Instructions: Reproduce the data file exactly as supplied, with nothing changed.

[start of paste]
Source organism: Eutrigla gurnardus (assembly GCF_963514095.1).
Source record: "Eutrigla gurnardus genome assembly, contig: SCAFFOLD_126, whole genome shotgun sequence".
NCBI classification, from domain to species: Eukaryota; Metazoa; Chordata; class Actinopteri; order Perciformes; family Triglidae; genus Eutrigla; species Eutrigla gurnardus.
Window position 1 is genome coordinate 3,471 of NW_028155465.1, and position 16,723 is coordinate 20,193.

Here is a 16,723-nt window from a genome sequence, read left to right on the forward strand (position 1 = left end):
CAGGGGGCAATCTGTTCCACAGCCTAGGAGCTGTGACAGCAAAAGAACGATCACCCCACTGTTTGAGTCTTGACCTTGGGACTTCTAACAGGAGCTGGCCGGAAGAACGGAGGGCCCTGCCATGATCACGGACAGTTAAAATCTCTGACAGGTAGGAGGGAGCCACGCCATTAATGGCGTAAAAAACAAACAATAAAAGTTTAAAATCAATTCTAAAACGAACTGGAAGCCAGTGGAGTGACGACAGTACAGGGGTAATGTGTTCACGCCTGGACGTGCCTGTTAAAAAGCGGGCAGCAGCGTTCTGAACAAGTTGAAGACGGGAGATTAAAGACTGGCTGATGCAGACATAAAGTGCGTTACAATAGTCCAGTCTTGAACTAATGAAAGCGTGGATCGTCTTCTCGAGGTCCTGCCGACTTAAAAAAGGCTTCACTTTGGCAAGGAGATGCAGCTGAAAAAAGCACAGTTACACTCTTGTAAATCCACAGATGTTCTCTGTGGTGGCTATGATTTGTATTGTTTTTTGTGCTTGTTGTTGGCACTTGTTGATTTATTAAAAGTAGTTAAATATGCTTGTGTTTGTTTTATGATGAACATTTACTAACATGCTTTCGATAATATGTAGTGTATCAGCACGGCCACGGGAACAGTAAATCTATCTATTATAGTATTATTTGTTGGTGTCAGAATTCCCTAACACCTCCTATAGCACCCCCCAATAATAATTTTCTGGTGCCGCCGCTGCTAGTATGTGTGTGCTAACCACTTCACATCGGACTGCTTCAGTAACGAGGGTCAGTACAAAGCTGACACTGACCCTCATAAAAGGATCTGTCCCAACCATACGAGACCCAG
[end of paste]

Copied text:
Source organism: Eutrigla gurnardus (assembly GCF_963514095.1).
Source record: "Eutrigla gurnardus genome assembly, contig: SCAFFOLD_126, whole genome shotgun sequence".
NCBI classification, from domain to species: Eukaryota; Metazoa; Chordata; class Actinopteri; order Perciformes; family Triglidae; genus Eutrigla; species Eutrigla gurnardus.
Window position 1 is genome coordinate 3,471 of NW_028155465.1, and position 16,723 is coordinate 20,193.

Here is a 16,723-nt window from a genome sequence, read left to right on the forward strand (position 1 = left end):
CAGGGGGCAATCTGTTCCACAGCCTAGGAGCTGTGACAGCAAAAGAACGATCACCCCACTGTTTGAGTCTTGACCTTGGGACTTCTAACAGGAGCTGGCCGGAAGAACGGAGGGCCCTGCCATGATCACGGACAGTTAAAATCTCTGACAGGTAGGAGGGAGCCACGCCATTAATGGCGTAAAAAACAAACAATAAAAGTTTAAAATCAATTCTAAAACGAACTGGAAGCCAGTGGAGTGACGACAGTACAGGGGTAATGTGTTCACGCCTGGACGTGCCTGTTAAAAAGCGGGCAGCAGCGTTCTGAACAAGTTGAAGACGGGAGATTAAAGACTGGCTGATGCAGACATAAAGTGCGTTACAATAGTCCAGTCTTGAACTAATGAAAGCGTGGATCGTCTTCTCGAGGTCCTGCCGACTTAAAAAAGGCTTCACTTTGGCAAGGAGATGCAGCTGAAAAAAGCACAGTTACACTCTTGTAAATCCACAGATGTTCTCTGTGGTGGCTATGATTTGTATTGTTTTTTGTGCTTGTTGTTGGCACTTGTTGATTTATTAAAAGTAGTTAAATATGCTTGTGTTTGTTTTATGATGAACATTTACTAACATGCTTTCGATAATATGTAGTGTATCAGCACGGCCACGGGAACAGTAAATCTATCTATTATAGTATTATTTGTTGGTGTCAGAATTCCCTAACACCTCCTATAGCACCCCCCAATAATAATTTTCTGGTGCCGCCGCTGCTAGTATGTGTGTGCTAACCACTTCACATCGGACTGCTTCAGTAACGAGGGTCAGTACAAAGCTGACACTGACCCTCATAAAAGGATCTGTCCCAACCATACGAGACCCAG